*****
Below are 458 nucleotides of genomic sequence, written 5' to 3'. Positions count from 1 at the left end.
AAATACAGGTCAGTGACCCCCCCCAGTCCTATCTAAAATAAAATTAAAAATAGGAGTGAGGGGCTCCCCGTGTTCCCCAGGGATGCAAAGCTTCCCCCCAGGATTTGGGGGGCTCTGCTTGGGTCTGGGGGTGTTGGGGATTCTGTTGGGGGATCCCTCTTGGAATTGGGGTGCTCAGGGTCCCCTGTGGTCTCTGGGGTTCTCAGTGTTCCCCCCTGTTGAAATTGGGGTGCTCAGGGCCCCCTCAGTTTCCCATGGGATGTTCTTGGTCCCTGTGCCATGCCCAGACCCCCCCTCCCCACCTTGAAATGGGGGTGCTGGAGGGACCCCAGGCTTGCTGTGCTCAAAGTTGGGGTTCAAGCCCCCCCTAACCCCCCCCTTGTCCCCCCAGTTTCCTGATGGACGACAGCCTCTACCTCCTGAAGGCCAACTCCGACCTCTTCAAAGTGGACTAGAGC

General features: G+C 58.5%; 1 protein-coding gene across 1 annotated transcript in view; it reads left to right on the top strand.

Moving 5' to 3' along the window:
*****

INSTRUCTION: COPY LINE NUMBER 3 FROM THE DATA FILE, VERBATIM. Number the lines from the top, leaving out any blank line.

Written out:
General features: G+C 58.5%; 1 protein-coding gene across 1 annotated transcript in view; it reads left to right on the top strand.